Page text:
Wednesday, November 9, 2011

Forum on End of Life in Ireland: ‘Think Ahead’ project

Following on my blogs on the Forum on End of Life in Ireland, and the launch of the ‘Think Ahead’ project at the most recent meeting of the Forum (see, in particular, my blog of 17 October 2011) it is interesting to read the comments of Professor Des O’Neill, who is a consultant in geriatric and stroke medicine, on the subject:

‘[…] On, the latest initiative from the Forum on End of Life, it is disappointing to see how few people realise the danger of simplistic solutions to care giving for those who might have impaired intellectual capacity in later life, and also the danger of terming these plans largely based on not having treatment.
‘For, contrary to popular opinion, the greatest danger at the end of life is not that you will be overtreated, but that you will be undertreated, in a system that has strains of ageism and prejudice against disability, in particular dementia. […]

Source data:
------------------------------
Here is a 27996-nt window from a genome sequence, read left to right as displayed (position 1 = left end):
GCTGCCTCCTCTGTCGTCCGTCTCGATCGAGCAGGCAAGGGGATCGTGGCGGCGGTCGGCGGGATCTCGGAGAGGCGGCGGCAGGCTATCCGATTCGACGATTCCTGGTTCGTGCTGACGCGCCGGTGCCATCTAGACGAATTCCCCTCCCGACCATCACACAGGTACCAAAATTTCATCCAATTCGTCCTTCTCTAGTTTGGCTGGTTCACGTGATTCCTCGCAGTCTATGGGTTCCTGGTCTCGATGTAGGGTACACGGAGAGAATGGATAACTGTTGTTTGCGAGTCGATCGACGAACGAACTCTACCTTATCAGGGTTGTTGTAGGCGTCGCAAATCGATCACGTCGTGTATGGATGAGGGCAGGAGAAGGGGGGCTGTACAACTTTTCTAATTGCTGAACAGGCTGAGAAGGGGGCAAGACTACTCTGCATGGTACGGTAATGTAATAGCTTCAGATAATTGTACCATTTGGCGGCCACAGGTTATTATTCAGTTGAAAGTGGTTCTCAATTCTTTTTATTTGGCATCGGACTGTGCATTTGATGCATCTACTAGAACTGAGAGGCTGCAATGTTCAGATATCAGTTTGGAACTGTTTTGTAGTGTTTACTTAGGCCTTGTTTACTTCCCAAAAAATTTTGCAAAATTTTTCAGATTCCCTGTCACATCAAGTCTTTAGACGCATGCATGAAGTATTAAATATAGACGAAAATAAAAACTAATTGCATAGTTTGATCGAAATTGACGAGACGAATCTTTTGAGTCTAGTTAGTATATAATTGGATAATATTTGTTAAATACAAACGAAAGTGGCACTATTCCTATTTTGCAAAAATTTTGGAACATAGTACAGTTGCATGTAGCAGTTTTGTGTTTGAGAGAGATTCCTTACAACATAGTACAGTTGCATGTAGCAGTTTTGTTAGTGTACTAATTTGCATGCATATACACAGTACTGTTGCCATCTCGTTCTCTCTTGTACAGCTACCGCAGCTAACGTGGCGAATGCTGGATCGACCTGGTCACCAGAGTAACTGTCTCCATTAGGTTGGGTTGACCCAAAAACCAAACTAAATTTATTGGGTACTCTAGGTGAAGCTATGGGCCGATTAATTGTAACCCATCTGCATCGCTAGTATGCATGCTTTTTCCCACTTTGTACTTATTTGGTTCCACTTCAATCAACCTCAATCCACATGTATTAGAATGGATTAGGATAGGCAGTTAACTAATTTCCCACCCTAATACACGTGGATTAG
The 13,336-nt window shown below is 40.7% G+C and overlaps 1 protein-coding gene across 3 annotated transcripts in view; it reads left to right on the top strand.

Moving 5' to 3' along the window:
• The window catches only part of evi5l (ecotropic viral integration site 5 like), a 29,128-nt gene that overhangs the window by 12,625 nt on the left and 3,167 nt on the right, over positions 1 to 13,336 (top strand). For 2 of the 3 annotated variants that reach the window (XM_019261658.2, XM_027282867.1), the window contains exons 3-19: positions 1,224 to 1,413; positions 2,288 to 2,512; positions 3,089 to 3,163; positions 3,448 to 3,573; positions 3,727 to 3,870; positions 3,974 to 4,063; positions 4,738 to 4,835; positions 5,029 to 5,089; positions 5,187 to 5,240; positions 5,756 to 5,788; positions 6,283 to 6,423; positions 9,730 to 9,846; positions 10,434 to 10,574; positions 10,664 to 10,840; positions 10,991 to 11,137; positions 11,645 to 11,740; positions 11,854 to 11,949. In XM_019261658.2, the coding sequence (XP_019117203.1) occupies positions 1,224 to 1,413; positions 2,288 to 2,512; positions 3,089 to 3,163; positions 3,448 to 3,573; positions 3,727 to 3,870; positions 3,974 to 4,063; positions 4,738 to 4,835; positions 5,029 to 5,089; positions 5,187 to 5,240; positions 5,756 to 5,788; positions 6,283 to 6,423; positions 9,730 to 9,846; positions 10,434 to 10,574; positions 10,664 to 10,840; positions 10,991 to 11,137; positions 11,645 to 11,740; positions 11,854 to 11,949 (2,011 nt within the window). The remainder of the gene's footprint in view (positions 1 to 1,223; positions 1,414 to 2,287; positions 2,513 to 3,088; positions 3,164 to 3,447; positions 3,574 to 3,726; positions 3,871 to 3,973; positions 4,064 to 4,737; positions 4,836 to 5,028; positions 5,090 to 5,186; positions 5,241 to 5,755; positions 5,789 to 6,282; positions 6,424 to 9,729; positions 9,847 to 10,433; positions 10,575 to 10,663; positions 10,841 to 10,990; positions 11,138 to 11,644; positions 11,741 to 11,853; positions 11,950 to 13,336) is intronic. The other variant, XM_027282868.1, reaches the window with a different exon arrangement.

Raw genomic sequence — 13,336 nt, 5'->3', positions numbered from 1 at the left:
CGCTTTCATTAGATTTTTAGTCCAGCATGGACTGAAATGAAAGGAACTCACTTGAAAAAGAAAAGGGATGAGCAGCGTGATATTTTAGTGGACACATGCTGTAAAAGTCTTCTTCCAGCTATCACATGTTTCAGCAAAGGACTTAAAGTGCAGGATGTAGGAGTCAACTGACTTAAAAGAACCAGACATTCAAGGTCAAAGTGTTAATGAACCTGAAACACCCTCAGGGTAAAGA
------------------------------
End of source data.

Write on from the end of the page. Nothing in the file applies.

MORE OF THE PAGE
‘The availability of palliative care for terminal stroke and dementia, while increasing, is limited.
‘As research develops into future care planning, there has been a marked cooling of enthusiasm for the concept of rigidly binding advance directives.  Once faced with the realities of illness, people show huge changes over time in their preferences for the future.  Indeed, the perceptiveness of age has been shown in the first Irish longitudinal study on ageing […], where older people wish to make any such plans only at advanced old age.
‘Also the public and some healthcare professionals often underestimate both a patient’s quality of life and their ability to signal their needs and wishes, even with advanced dementia. […]
I would like to request positive, proactive care, such as specifying that those looking after me would have specific training in gerontology and dementia care, so that my wishes can be interpreted in a sensitive fashion for as long as possible.
‘Rather than binding my healthcare providers into an outdated view of a fast-changing medical landscape, I would like it to be phrased in terms of advanced care preferences with a strong moral force rather than a legally binding directive. […]
‘In the case of the advance directives currently proposed by the Forum on End of Life, certainty might also foreclose early on your options for a full palette of care at the end of your life.’
[Irish Times Healthplus, 1.11.11